Louis Vuitton's Show in Rio Gets Sporty, Punky, and a Bit Political
Sports, surf, music, art, architecture, politics, the Olympics, an impeachment, and the Zika virus — that is a lot of information to process in one moment, let alone while sitting at a runway show.
Luxury fashion's latest fixation, destination events that showcase designer resort and cruise collections where editors and celebrities are flown around the world to attend parties in extraordinary, hedonistic locations, has taken an even more decadent turn in 2016. That is, with the world in such a state of disorder and danger, the spectacle of global fashion and media events taking place in these exotic locations is now beginning to overshadow the news of the clothes.
Three weeks ago there was Chanel in Havana, Cuba, a provocative and challenging choice of location for an event that brought designer clothes to a political hotspot, but ultimately a successful exchange that was generally well received by the two cultures. On Saturday afternoon came Louis Vuitton in Rio de Janeiro, where artistic director Nicolas Ghesquière showed his cruise collection at the Niterói Contemporary Art Museum, an Oscar Niemeyer landmark that looks like a spaceship floating above the polluted waters of Guanabara Bay (pictured above). As far as these events go, and judging by comparison between the deep pockets of Vuitton, Chanel, Dior, and Gucci, the Brazil excursion was over the top both in respect to the festivities and the perception that the company was taking a great risk given the challenges that are being faced here: a political crisis with the impeachment of President Dilma Rousseff, a severe economic downturn, and fears over the spread of the Zika virus in advance of the Olympic Games here in August.
Even as athletes and world health officials debate the propriety of moving forward with the games, and the potential for spreading the virus elsewhere, Vuitton brought editors, models, and, of course, celebrities (Catherine Deneuve, Alicia Vikander, Jaden Smith, Zendaya) from several nations and continents. The main event, the outdoor runway show, began at just about 4 p.m. on Saturday, actually about 45 minutes before it had originally been planned, because the designer concluded that the light would be better at that moment, about an hour before sunset. Models walked down the twin ramps that descend from the museum like ribbons onto a plaza where seating had been constructed from metallic cubes and ribbed benches, winding through multiple rings of guests. As with Ghesquière's previous cruise collections for Vuitton (shown in Monaco and Palm Springs), the designs ambled from sports, surf, athletic, punk, and street references, ultimately pointing to a younger, social media savvy customer who would be enticed by, say, a handbag constructed in the stiff frame of a boom box, or graphic prints on scuba-inspired dresses that reflected the colorful airbrushed decals of surfboards.
“You know how much I love urban clothes and what women are wearing in the city, which is what I have done for Vuitton for a few seasons now,” Ghesquière said just after the show. “With this collection, the big stories are the tropicalism and the urbanity at the same time. Brazil reflects this incredible mix of big cities with amazing buildings and architecture with a nature that is so strong. I'm a foreigner, I'm French, I bring dark clothes to a city that is all about exoticism and color.” (Watch a video of the show below.)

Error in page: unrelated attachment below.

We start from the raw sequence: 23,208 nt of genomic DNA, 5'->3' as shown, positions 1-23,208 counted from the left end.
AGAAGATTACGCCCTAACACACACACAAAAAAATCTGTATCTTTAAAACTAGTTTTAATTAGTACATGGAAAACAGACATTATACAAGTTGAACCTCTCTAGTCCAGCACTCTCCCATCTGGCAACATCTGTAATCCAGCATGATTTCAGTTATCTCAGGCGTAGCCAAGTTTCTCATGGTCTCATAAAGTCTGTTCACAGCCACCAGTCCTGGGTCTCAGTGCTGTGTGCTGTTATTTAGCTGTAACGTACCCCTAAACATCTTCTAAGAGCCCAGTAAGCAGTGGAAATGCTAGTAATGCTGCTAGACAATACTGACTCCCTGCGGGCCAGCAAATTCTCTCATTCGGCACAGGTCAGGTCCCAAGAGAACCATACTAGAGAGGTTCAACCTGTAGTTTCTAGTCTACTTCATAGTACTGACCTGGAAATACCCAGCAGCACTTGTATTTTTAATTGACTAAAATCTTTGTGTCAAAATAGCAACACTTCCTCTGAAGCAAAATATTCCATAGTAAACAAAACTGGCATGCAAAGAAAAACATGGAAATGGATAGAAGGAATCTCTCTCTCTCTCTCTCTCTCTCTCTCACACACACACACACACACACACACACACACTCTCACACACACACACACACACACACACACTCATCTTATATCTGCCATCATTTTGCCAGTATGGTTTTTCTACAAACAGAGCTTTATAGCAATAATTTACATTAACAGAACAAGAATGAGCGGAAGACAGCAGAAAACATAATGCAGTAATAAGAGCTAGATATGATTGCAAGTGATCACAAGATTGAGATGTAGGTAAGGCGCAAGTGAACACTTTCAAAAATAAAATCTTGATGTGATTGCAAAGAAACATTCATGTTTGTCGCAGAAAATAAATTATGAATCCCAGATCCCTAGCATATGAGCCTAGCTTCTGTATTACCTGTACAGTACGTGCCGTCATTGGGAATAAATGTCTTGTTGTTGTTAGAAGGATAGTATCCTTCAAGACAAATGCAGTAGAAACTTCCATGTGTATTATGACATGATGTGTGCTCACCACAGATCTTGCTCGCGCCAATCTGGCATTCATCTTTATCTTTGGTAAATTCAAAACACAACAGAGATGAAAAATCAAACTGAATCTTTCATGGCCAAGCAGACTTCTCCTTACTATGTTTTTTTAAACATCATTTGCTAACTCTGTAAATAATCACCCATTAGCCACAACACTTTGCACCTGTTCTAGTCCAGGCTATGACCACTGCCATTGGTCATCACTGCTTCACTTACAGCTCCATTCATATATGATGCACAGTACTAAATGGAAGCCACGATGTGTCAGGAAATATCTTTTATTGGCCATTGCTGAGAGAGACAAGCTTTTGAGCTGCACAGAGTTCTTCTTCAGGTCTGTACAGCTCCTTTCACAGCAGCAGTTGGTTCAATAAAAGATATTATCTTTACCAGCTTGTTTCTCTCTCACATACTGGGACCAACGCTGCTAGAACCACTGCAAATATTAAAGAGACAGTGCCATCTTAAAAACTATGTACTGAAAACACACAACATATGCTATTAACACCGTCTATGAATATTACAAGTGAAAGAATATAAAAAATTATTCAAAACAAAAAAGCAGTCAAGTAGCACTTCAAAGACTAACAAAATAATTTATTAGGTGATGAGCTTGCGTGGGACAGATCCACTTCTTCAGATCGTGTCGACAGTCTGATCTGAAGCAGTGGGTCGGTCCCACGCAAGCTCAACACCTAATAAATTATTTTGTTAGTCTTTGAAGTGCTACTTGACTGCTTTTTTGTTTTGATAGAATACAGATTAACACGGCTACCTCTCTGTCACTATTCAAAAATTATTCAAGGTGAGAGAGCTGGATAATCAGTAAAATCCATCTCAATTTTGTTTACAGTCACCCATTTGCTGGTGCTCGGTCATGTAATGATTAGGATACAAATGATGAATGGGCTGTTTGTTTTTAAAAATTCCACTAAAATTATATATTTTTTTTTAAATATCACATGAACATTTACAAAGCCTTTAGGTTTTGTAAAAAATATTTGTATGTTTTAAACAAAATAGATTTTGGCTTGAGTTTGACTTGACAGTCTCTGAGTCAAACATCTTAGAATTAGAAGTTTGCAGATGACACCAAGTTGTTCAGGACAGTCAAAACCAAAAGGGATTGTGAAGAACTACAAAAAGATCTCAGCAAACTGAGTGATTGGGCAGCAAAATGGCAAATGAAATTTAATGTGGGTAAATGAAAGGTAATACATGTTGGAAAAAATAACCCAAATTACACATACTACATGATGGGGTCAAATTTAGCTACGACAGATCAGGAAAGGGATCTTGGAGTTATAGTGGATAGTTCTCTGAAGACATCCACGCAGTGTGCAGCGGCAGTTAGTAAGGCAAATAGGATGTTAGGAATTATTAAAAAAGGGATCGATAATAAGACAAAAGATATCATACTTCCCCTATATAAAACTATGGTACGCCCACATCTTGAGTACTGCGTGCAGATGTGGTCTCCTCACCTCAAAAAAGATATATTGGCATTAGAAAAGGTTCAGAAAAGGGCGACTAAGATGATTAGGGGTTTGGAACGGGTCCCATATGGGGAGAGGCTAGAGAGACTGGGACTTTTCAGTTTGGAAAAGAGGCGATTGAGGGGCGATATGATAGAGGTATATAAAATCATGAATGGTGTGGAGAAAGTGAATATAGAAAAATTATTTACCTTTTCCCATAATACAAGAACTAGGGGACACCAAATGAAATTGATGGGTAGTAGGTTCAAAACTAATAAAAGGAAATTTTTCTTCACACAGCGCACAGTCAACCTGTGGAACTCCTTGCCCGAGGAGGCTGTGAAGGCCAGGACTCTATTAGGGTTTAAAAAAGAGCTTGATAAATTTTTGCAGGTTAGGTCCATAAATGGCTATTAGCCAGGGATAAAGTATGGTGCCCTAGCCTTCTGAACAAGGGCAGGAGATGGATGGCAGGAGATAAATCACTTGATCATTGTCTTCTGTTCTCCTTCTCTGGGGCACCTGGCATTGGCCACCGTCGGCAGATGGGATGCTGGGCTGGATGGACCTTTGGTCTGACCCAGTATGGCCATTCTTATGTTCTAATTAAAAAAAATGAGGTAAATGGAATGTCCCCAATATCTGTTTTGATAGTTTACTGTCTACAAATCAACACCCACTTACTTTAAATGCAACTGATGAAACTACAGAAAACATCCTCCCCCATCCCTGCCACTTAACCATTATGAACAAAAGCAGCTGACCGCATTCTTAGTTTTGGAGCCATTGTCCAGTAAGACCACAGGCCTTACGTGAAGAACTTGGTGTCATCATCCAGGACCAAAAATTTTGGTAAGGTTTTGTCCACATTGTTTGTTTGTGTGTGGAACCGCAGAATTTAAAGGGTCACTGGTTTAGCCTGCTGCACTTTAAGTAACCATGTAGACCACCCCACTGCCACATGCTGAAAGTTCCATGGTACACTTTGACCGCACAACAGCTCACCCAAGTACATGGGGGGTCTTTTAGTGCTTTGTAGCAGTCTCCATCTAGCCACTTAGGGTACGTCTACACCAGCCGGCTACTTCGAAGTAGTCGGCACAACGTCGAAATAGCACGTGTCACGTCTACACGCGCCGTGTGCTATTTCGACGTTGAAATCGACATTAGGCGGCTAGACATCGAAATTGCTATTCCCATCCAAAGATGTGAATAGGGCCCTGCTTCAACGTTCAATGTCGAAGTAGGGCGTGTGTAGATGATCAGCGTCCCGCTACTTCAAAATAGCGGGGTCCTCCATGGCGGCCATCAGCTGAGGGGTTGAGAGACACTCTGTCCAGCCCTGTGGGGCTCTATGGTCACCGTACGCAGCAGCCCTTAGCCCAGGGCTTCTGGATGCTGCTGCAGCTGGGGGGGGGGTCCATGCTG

The impending Olympics, and sports in general, played a stronger role in this collection, with sketched prints of soccer players and scuba-tight dresses that peeled off the body, one worn like a surfer's bodysuit, half unwrapped after a dip in the ocean (below). And it was the Brazilian editors who seemed most enthusiastic in their response to the collection, citing their pride in Vuitton's choice of their country to showcase during a particularly turbulent moment.
As journalists made their way to speak to Ghesquière, a large crowd had gathered outside the museum, screaming for the attention of the models and celebrities. The designer typically gives his post-show comments to editors in groups from each country, and during his chat with the American contingent, he was asked by Jenny Barchfield, the AP correspondent for Rio, about the the political context of presenting a luxury collection against this backdrop. This was something the designer had clearly considered. In the months leading up to the show, there had been much discussion within the company and without about the wisdom of moving forward with the event.
Ultimately, Ghesquière said, “It's good to give a strong message to people and to say we are not scared. We are able to travel with our ideas. It's an economical consideration to do a show in a country like Brazil, but it's also a cultural proposition.”
To an extent, both Vuitton in Brazil and Chanel in Cuba have served to showcase the culture of their host countries while furthering their cause of global consumerism. That can result in spectacular displays of fashion as well as uncomfortable contrasts of extravagance against hardship and suffering. But here, the message seemed to be one of mutual embrace. Walking out of the show, Zendaya, wearing a bold and body-con knit Vuitton dress that made her look like a tall tropical flower (below), said she would remember her first visit to Brazil at least for the warmth of the people.
“There is not one person I have met here who hasn't hugged or kissed me,” she said.